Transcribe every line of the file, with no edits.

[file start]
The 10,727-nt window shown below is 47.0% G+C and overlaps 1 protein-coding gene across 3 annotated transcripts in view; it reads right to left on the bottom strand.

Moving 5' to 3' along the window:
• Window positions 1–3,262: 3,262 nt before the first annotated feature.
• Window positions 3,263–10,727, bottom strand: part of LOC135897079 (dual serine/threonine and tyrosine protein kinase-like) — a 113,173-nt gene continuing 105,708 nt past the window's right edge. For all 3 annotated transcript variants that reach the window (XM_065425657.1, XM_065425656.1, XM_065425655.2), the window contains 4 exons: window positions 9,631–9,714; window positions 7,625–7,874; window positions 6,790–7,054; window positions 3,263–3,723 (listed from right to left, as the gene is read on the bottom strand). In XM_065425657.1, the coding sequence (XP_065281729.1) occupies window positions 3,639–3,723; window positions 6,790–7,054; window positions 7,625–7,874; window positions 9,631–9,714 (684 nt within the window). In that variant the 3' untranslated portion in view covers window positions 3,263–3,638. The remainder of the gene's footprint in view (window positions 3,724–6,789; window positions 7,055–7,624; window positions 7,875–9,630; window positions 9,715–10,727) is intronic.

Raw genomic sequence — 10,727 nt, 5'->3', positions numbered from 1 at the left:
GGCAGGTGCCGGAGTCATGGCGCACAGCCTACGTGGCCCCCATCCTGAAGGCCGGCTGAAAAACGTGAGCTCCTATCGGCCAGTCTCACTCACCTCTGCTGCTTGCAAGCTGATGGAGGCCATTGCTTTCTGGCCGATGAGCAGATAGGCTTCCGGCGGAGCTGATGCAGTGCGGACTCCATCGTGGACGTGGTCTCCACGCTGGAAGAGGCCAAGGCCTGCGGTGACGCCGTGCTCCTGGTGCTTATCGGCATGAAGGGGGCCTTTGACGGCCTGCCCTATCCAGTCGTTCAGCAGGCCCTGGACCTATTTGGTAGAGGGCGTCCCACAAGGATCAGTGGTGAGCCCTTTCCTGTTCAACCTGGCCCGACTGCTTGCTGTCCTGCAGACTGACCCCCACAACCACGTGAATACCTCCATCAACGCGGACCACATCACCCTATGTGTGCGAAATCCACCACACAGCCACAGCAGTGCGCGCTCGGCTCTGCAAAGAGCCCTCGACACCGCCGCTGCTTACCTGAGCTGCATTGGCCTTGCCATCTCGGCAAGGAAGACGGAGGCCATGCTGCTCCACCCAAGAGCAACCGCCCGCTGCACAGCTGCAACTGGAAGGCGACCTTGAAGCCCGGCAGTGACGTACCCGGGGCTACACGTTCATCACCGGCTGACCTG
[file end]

The 10,727-nt window shown below is 47.0% G+C and overlaps 1 protein-coding gene across 3 annotated transcripts in view; it reads right to left on the bottom strand.

Moving 5' to 3' along the window:
• Window positions 1–3,262: 3,262 nt before the first annotated feature.
• Window positions 3,263–10,727, bottom strand: part of LOC135897079 (dual serine/threonine and tyrosine protein kinase-like) — a 113,173-nt gene continuing 105,708 nt past the window's right edge. For all 3 annotated transcript variants that reach the window (XM_065425657.1, XM_065425656.1, XM_065425655.2), the window contains 4 exons: window positions 9,631–9,714; window positions 7,625–7,874; window positions 6,790–7,054; window positions 3,263–3,723 (listed from right to left, as the gene is read on the bottom strand). In XM_065425657.1, the coding sequence (XP_065281729.1) occupies window positions 3,639–3,723; window positions 6,790–7,054; window positions 7,625–7,874; window positions 9,631–9,714 (684 nt within the window). In that variant the 3' untranslated portion in view covers window positions 3,263–3,638. The remainder of the gene's footprint in view (window positions 3,724–6,789; window positions 7,055–7,624; window positions 7,875–9,630; window positions 9,715–10,727) is intronic.

Raw genomic sequence — 10,727 nt, 5'->3', positions numbered from 1 at the left:
GGCAGGTGCCGGAGTCATGGCGCACAGCCTACGTGGCCCCCATCCTGAAGGCCGGCTGAAAAACGTGAGCTCCTATCGGCCAGTCTCACTCACCTCTGCTGCTTGCAAGCTGATGGAGGCCATTGCTTTCTGGCCGATGAGCAGATAGGCTTCCGGCGGAGCTGATGCAGTGCGGACTCCATCGTGGACGTGGTCTCCACGCTGGAAGAGGCCAAGGCCTGCGGTGACGCCGTGCTCCTGGTGCTTATCGGCATGAAGGGGGCCTTTGACGGCCTGCCCTATCCAGTCGTTCAGCAGGCCCTGGACCTATTTGGTAGAGGGCGTCCCACAAGGATCAGTGGTGAGCCCTTTCCTGTTCAACCTGGCCCGACTGCTTGCTGTCCTGCAGACTGACCCCCACAACCACGTGAATACCTCCATCAACGCGGACCACATCACCCTATGTGTGCGAAATCCACCACACAGCCACAGCAGTGCGCGCTCGGCTCTGCAAAGAGCCCTCGACACCGCCGCTGCTTACCTGAGCTGCATTGGCCTTGCCATCTCGGCAAGGAAGACGGAGGCCATGCTGCTCCACCCAAGAGCAACCGCCCGCTGCACAGCTGCAACTGGAAGGCGACCTTGAAGCCCGGCAGTGACGTACCCGGGGCTACACGTTCATCACCGGCTGACCTG